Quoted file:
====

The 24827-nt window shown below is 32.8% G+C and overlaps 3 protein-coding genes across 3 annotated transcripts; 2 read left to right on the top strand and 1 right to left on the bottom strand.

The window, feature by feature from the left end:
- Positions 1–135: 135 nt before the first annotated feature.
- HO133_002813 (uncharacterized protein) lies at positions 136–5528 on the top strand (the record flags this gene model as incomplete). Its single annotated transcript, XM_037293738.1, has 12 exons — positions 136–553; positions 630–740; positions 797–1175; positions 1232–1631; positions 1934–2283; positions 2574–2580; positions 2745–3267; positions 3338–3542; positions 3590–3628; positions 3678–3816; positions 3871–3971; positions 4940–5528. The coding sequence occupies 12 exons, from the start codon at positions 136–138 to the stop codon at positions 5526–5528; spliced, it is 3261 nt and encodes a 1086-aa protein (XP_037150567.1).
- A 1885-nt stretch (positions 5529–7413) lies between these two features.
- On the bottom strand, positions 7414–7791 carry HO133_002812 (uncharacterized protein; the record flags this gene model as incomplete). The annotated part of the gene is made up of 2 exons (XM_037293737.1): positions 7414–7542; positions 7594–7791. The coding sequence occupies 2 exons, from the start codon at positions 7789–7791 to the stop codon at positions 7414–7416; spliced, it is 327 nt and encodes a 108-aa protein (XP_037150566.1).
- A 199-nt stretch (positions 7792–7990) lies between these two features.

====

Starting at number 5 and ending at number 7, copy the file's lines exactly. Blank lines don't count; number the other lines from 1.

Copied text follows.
- A 1885-nt stretch (positions 5529–7413) lies between these two features.
- On the bottom strand, positions 7414–7791 carry HO133_002812 (uncharacterized protein; the record flags this gene model as incomplete). The annotated part of the gene is made up of 2 exons (XM_037293737.1): positions 7414–7542; positions 7594–7791. The coding sequence occupies 2 exons, from the start codon at positions 7789–7791 to the stop codon at positions 7414–7416; spliced, it is 327 nt and encodes a 108-aa protein (XP_037150566.1).
- A 199-nt stretch (positions 7792–7990) lies between these two features.